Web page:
A further object of this invention is to offer plain bearing (also applicable as bushings) that are also effectively applicable to general industrial machines, etc.
Now this invention will be explained with respect to two separate aspects, namely, the first aspect and the second aspect.
The first aspect is characterized by that, when forming either one or two or more of the oil passages such as oil grooves, oil indentations, oil indent patterns and the like in the internal surface of a semicircular cylindrical bearing,
(1) they are kept apart from both circumferential ends of the bearing,
(2) the portions for said formation extend over the inner surface range determined by the angles of circumference in the circumferential direction above 60° and below 150°,
(3) they are kept apart from both axial ends of the bearing, and
(4) the sum of the surface lengths, in any cross section in the axial direction, of the portions for said passage formation is more than 5% but less than 50% of the width of the bearing.
The second aspect is characterized by that, in forming either one or two or more of the oil grooves, oil indentations, oil indent patterns and the like in the internal surface of a semicircular cylindrical bearing,
(1) the portions for said passage information are connected or run out to either one side or both sides in the circumferential direction,
(2) the portions for said formation are connected or run out to either one side or both sides in the axial direction, and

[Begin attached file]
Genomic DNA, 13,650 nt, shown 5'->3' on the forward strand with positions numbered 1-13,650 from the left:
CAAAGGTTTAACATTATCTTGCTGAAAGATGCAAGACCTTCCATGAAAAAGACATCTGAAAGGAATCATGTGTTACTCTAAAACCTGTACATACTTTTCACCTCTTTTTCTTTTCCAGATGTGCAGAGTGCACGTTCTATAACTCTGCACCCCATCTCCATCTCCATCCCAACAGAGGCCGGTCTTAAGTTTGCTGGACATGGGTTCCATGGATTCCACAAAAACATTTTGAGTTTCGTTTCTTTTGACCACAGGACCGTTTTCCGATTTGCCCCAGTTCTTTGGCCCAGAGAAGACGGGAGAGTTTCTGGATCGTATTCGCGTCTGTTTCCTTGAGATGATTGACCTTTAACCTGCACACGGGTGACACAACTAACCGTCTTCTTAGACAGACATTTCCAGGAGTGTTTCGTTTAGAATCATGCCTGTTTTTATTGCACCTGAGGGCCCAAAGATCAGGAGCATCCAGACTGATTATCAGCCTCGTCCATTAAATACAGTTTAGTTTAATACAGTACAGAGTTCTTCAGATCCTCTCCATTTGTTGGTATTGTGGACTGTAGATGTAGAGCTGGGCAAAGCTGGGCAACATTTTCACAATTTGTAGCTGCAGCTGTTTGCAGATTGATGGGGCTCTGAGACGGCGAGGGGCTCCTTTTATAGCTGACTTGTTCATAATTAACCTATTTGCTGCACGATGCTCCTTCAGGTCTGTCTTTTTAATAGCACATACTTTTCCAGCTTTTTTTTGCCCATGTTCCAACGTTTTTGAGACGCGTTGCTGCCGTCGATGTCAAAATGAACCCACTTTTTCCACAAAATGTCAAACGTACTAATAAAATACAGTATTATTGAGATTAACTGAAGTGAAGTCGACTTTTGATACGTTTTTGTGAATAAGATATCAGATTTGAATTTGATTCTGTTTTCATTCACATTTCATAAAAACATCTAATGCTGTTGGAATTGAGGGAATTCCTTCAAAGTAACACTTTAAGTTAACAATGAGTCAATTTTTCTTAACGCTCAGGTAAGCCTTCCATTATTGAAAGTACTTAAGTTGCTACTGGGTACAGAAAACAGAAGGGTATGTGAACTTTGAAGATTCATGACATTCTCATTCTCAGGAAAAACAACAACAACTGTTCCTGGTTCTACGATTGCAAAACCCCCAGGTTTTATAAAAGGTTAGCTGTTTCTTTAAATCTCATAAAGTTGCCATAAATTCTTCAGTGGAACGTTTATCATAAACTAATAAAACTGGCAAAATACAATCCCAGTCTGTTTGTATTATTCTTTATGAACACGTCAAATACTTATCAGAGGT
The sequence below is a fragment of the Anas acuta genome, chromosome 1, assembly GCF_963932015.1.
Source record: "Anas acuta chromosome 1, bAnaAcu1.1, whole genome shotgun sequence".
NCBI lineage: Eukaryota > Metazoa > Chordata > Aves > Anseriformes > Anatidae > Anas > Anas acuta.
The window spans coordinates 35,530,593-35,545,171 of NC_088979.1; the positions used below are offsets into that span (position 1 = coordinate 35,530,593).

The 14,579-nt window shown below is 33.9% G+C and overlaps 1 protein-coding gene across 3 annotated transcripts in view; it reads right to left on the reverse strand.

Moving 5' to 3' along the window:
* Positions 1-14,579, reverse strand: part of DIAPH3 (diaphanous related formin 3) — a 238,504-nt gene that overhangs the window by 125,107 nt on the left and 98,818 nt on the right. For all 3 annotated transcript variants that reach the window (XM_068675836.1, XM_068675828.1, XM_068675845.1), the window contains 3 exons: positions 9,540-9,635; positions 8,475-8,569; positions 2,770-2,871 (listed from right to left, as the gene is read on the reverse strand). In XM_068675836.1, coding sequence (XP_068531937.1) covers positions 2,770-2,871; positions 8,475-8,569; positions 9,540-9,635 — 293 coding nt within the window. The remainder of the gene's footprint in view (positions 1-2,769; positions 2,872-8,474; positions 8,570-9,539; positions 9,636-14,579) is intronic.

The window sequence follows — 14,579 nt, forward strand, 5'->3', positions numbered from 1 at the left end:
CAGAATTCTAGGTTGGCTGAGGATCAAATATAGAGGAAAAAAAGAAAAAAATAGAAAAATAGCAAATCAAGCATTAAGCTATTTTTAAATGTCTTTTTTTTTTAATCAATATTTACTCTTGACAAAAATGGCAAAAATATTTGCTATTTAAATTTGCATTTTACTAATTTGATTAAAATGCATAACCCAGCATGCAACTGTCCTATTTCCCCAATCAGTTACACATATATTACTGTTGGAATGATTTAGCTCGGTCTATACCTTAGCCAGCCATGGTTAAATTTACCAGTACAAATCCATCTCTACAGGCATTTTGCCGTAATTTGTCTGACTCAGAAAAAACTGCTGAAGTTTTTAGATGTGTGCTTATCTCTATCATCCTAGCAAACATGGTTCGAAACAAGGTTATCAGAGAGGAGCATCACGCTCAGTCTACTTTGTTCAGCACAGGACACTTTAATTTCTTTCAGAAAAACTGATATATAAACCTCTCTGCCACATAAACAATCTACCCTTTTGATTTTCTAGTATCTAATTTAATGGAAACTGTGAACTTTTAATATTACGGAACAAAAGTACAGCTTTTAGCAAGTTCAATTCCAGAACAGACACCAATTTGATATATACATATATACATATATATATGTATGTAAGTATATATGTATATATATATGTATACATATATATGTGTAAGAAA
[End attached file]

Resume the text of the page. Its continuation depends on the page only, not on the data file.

(3) the sum of the surface lengths, measured in any cross section in the axial direction, of the portions for said formation is more than 5% but less than 50% of the width of the bearing.
In said first aspect, the reason for keeping the oil grooves, oil indentations, oil indent patterns and the like at a certain distance away from both circumferential ends and axial ends is to prevent the lubricating oil supplied on the sliding surfaces from leaking out of the bearing and thereby to maintain a necessary oil pressure. The reason for limiting the cross sectional length in the axial direction of said oil grooves, oil indentations, oil indent patterns and the like with respect to the width of the bearing is, if it is less than 5%, it tends to hamper a smooth supply of lubricating oil when an oil film is not yet completely formed, and this shortage of oil supply causes the generation of extreme heat that would induce an extraordinary wear and hence seizure. On the other hand, when it is more than 50%, however, strong the bearing it is possible that it cannot avoid becoming weak in load bearing strength due to the excessive decrease in the load bearing surface area in spite of the improvement in non-seizure characteristics. The lowering of the load carrying strength will have a particularly serious influence in the case of a crosshead pin bearing for a large diesel engine which makes rotational motions while bearing a heavy load.